- October 15, 2014
The Human Rights Campaign condemns the initial vote by the Kyrgyzstan National Assembly to pass new harsh anti-LGBT legislation during its first reading. According to Radio Free Europe, 79 members of the Kyrgyz parliament voted in favor of the legislation, while seven voted against it. Two more parliamentary votes are required before the legislation is submitted to Kyrgyz President Almazbek Atambayev who has to sign it before it goes into effect. HRC stands in solidarity with the Kyrgyz activists and allies fighting against this new offensive discrimination.
This legislation, which was proposed in March, emulates Russia’s anti-LGBT “propaganda” law. However, according to Human Rights Watch (HRW), this law mandates even harsher punishments, including jail time, for expressing sentiments that could “create a positive attitude to unconventional sexual orientation.” HRW has already documented the increasing brutality against the LGBT community in Kyrgyzstan, and this law would only further isolate the community. This law is part of a growing trend towards anti-LGBT legislation in Eastern Europe and central Asia.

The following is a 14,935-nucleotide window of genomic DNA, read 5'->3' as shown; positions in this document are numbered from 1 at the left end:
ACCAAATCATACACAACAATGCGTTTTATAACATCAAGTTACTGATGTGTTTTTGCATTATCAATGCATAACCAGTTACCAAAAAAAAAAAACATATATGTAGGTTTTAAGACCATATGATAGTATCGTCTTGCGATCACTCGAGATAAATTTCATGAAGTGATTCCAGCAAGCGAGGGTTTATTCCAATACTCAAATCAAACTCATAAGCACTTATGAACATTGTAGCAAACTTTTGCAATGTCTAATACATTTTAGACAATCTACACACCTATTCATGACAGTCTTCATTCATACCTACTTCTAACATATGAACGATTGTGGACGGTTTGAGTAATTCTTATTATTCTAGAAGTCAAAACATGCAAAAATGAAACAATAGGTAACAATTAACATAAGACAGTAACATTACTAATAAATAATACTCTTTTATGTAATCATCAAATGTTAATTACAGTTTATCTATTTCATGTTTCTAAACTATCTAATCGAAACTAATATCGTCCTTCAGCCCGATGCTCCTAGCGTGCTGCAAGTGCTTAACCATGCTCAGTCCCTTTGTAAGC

“Plain and simple, a law that aims to prohibit LGBT advocacy and prevent positive depictions of LGBT people is dangerous,” said HRC Global Director Ty Cobb. “It’s terrifying to see Kyrgyzstan following in the footsteps of Russia. The United States and international organizations must not look the other way while LGBT people in Eurasia are dangerously being marginalized with new laws that replicate the ill-advised policies of President Putin.”
Russian President Vladimir Putin signed the internationally condemned and draconian anti-LGBT propaganda law on June 29, 2013, and it entered into force the following day. This law––and the homophobic and transphobic cultural debate that swirled around it––has fueled an appalling backlash against members of Russia’s LGBT community. HRC Foundation’s full Russia: Year in Review report, which documents this backlash, is available here.
“The evidence is clear: state-sponsored homophobia and transphobia in Russia has posed a direct threat to the safety and welfare of LGBT Russians, and countries passing copycat legislation are similarly endangering their LGBT citizens,” said Cobb. “This further highlights the need for a coordinated U.S. response to these kinds of laws. While the U.S. responded strongly to the law passed in Uganda earlier this year, we need to see similar actions when other countries enact laws that violate the human rights of LGBT people.”